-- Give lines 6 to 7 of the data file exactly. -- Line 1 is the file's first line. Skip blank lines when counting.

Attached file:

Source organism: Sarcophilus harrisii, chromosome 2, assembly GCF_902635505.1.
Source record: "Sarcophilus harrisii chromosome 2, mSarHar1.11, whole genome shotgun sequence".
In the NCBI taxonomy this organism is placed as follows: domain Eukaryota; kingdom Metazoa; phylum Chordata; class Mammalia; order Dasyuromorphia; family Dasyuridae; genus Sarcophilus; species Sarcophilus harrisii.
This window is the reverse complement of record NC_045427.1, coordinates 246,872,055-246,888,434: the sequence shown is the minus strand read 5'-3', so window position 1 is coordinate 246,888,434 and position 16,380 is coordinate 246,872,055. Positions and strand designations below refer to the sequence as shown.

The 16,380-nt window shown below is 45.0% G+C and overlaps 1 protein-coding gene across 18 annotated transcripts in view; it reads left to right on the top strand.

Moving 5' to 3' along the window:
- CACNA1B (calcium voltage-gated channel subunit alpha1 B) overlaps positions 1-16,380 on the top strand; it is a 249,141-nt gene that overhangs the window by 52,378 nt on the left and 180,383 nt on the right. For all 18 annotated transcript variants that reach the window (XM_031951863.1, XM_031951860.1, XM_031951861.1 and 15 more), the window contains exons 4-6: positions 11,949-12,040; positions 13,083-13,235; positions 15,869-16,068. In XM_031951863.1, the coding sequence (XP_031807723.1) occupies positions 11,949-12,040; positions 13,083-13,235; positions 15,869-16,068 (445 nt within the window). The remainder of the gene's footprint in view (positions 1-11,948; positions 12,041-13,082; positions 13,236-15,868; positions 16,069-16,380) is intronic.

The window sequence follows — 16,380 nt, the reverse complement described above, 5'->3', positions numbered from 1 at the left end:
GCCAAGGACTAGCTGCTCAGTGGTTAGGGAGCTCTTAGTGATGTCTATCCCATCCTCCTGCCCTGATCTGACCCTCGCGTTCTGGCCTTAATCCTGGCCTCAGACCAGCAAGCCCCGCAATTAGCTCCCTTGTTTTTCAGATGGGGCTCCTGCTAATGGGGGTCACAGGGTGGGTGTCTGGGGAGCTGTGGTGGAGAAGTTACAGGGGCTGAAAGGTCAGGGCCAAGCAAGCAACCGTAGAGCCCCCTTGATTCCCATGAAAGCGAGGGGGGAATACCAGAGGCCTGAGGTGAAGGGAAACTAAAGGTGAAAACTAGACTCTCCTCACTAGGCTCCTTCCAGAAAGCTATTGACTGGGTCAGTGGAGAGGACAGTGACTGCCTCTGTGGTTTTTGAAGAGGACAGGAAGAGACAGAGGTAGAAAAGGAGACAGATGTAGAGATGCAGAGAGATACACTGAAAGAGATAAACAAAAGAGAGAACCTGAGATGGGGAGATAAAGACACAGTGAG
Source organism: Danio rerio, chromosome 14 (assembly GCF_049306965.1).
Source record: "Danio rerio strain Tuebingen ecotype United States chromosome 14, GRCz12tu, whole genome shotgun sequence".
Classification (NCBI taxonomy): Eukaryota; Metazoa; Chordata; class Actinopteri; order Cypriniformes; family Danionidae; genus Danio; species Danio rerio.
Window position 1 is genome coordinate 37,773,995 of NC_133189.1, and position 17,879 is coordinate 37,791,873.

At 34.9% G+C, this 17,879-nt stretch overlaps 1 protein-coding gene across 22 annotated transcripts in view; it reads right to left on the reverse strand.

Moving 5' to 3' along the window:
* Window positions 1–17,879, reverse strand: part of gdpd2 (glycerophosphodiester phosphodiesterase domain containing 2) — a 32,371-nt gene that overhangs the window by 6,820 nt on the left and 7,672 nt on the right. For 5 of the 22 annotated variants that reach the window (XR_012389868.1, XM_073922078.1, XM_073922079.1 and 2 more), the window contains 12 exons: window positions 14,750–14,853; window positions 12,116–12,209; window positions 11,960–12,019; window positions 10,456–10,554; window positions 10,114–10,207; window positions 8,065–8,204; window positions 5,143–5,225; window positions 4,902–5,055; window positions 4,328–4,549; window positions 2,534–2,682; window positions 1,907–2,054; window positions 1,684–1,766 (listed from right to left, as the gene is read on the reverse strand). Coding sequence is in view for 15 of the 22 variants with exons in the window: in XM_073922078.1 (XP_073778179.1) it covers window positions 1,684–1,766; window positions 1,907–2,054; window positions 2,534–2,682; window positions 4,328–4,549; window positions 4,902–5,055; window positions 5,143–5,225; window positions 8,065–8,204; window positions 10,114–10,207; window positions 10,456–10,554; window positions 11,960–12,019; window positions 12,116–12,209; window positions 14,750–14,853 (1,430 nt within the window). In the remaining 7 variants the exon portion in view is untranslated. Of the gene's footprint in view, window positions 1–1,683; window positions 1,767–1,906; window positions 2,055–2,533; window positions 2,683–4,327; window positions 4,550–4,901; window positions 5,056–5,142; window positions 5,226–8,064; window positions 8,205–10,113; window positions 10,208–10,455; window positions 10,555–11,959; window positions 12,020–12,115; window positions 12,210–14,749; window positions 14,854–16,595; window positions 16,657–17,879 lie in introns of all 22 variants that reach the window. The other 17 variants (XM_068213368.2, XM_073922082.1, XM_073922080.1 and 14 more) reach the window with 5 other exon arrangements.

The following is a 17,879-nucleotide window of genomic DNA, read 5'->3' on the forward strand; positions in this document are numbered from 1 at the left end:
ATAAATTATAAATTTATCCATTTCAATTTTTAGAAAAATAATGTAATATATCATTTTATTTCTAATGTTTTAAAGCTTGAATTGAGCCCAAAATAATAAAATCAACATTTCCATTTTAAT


Moving 5' to 3' along the window:
- CACNA1B (calcium voltage-gated channel subunit alpha1 B) overlaps positions 1-16,380 on the top strand; it is a 249,141-nt gene that overhangs the window by 52,378 nt on the left and 180,383 nt on the right. For all 18 annotated transcript variants that reach the window (XM_031951863.1, XM_031951860.1, XM_031951861.1 and 15 more), the window contains exons 4-6: positions 11,949-12,040; positions 13,083-13,235; positions 15,869-16,068. In XM_031951863.1, the coding sequence (XP_031807723.1) occupies positions 11,949-12,040; positions 13,083-13,235; positions 15,869-16,068 (445 nt within the window). The remainder of the gene's footprint in view (positions 1-11,948; positions 12,041-13,082; positions 13,236-15,868; positions 16,069-16,380) is intronic.